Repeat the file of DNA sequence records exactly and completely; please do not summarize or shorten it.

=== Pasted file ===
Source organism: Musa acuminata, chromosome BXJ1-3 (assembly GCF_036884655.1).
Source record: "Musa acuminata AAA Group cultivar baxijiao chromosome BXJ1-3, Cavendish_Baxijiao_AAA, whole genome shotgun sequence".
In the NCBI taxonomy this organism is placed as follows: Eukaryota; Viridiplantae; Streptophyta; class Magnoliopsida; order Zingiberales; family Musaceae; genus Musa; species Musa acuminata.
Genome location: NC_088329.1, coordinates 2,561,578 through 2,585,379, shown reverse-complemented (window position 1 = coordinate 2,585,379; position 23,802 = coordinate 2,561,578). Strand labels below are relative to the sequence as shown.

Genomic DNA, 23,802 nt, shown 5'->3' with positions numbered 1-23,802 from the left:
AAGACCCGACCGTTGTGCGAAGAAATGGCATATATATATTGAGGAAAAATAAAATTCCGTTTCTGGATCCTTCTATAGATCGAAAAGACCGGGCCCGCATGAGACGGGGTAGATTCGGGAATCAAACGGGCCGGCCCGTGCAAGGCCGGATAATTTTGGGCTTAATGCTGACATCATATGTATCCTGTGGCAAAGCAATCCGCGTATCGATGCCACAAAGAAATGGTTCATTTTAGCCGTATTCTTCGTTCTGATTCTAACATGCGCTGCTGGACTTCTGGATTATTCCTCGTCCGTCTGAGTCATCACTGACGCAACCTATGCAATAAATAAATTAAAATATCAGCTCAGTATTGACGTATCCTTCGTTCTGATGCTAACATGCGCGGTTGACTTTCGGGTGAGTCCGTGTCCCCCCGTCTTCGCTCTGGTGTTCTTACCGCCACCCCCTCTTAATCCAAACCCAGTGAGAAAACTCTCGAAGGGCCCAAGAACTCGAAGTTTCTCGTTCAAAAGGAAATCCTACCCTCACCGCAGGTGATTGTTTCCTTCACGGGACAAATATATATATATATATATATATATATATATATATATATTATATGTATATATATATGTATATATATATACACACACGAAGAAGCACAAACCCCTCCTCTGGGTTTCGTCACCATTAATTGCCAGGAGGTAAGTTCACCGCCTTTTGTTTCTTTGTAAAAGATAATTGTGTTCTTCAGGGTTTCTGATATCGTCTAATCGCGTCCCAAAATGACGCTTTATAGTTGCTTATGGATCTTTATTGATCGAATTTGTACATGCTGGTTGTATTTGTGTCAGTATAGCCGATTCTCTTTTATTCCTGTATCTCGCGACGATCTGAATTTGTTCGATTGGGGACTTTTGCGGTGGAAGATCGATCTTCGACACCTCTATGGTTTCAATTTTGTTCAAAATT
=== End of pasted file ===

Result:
Source organism: Musa acuminata, chromosome BXJ1-3 (assembly GCF_036884655.1).
Source record: "Musa acuminata AAA Group cultivar baxijiao chromosome BXJ1-3, Cavendish_Baxijiao_AAA, whole genome shotgun sequence".
In the NCBI taxonomy this organism is placed as follows: Eukaryota; Viridiplantae; Streptophyta; class Magnoliopsida; order Zingiberales; family Musaceae; genus Musa; species Musa acuminata.
Genome location: NC_088329.1, coordinates 2,561,578 through 2,585,379, shown reverse-complemented (window position 1 = coordinate 2,585,379; position 23,802 = coordinate 2,561,578). Strand labels below are relative to the sequence as shown.

Genomic DNA, 23,802 nt, shown 5'->3' with positions numbered 1-23,802 from the left:
AAGACCCGACCGTTGTGCGAAGAAATGGCATATATATATTGAGGAAAAATAAAATTCCGTTTCTGGATCCTTCTATAGATCGAAAAGACCGGGCCCGCATGAGACGGGGTAGATTCGGGAATCAAACGGGCCGGCCCGTGCAAGGCCGGATAATTTTGGGCTTAATGCTGACATCATATGTATCCTGTGGCAAAGCAATCCGCGTATCGATGCCACAAAGAAATGGTTCATTTTAGCCGTATTCTTCGTTCTGATTCTAACATGCGCTGCTGGACTTCTGGATTATTCCTCGTCCGTCTGAGTCATCACTGACGCAACCTATGCAATAAATAAATTAAAATATCAGCTCAGTATTGACGTATCCTTCGTTCTGATGCTAACATGCGCGGTTGACTTTCGGGTGAGTCCGTGTCCCCCCGTCTTCGCTCTGGTGTTCTTACCGCCACCCCCTCTTAATCCAAACCCAGTGAGAAAACTCTCGAAGGGCCCAAGAACTCGAAGTTTCTCGTTCAAAAGGAAATCCTACCCTCACCGCAGGTGATTGTTTCCTTCACGGGACAAATATATATATATATATATATATATATATATATATATATTATATGTATATATATATGTATATATATATACACACACGAAGAAGCACAAACCCCTCCTCTGGGTTTCGTCACCATTAATTGCCAGGAGGTAAGTTCACCGCCTTTTGTTTCTTTGTAAAAGATAATTGTGTTCTTCAGGGTTTCTGATATCGTCTAATCGCGTCCCAAAATGACGCTTTATAGTTGCTTATGGATCTTTATTGATCGAATTTGTACATGCTGGTTGTATTTGTGTCAGTATAGCCGATTCTCTTTTATTCCTGTATCTCGCGACGATCTGAATTTGTTCGATTGGGGACTTTTGCGGTGGAAGATCGATCTTCGACACCTCTATGGTTTCAATTTTGTTCAAAATT